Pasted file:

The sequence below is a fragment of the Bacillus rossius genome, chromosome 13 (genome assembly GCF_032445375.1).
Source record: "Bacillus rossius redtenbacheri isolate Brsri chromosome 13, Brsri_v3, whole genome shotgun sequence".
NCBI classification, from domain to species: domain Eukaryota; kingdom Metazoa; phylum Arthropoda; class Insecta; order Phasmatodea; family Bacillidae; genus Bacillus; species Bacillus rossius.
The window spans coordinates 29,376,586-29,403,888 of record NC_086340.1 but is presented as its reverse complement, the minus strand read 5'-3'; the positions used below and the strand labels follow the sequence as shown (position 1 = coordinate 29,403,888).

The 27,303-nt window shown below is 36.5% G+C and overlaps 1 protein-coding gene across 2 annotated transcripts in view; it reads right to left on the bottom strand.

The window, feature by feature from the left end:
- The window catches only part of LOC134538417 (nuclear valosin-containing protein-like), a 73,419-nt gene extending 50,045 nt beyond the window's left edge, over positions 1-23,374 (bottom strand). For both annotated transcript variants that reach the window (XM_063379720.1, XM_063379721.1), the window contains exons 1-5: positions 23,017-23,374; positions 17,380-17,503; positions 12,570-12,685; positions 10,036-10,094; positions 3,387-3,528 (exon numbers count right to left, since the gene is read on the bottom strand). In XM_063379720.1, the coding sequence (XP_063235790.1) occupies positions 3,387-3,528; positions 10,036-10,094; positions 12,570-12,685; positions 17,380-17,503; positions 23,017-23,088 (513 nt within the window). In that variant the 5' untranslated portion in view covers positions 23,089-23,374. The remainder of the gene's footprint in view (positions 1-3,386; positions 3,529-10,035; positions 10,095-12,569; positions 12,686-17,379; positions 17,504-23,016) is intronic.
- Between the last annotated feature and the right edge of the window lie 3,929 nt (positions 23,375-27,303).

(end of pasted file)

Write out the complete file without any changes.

The sequence below is a fragment of the Bacillus rossius genome, chromosome 13 (genome assembly GCF_032445375.1).
Source record: "Bacillus rossius redtenbacheri isolate Brsri chromosome 13, Brsri_v3, whole genome shotgun sequence".
NCBI classification, from domain to species: domain Eukaryota; kingdom Metazoa; phylum Arthropoda; class Insecta; order Phasmatodea; family Bacillidae; genus Bacillus; species Bacillus rossius.
The window spans coordinates 29,376,586-29,403,888 of record NC_086340.1 but is presented as its reverse complement, the minus strand read 5'-3'; the positions used below and the strand labels follow the sequence as shown (position 1 = coordinate 29,403,888).

The 27,303-nt window shown below is 36.5% G+C and overlaps 1 protein-coding gene across 2 annotated transcripts in view; it reads right to left on the bottom strand.

The window, feature by feature from the left end:
- The window catches only part of LOC134538417 (nuclear valosin-containing protein-like), a 73,419-nt gene extending 50,045 nt beyond the window's left edge, over positions 1-23,374 (bottom strand). For both annotated transcript variants that reach the window (XM_063379720.1, XM_063379721.1), the window contains exons 1-5: positions 23,017-23,374; positions 17,380-17,503; positions 12,570-12,685; positions 10,036-10,094; positions 3,387-3,528 (exon numbers count right to left, since the gene is read on the bottom strand). In XM_063379720.1, the coding sequence (XP_063235790.1) occupies positions 3,387-3,528; positions 10,036-10,094; positions 12,570-12,685; positions 17,380-17,503; positions 23,017-23,088 (513 nt within the window). In that variant the 5' untranslated portion in view covers positions 23,089-23,374. The remainder of the gene's footprint in view (positions 1-3,386; positions 3,529-10,035; positions 10,095-12,569; positions 12,686-17,379; positions 17,504-23,016) is intronic.
- Between the last annotated feature and the right edge of the window lie 3,929 nt (positions 23,375-27,303).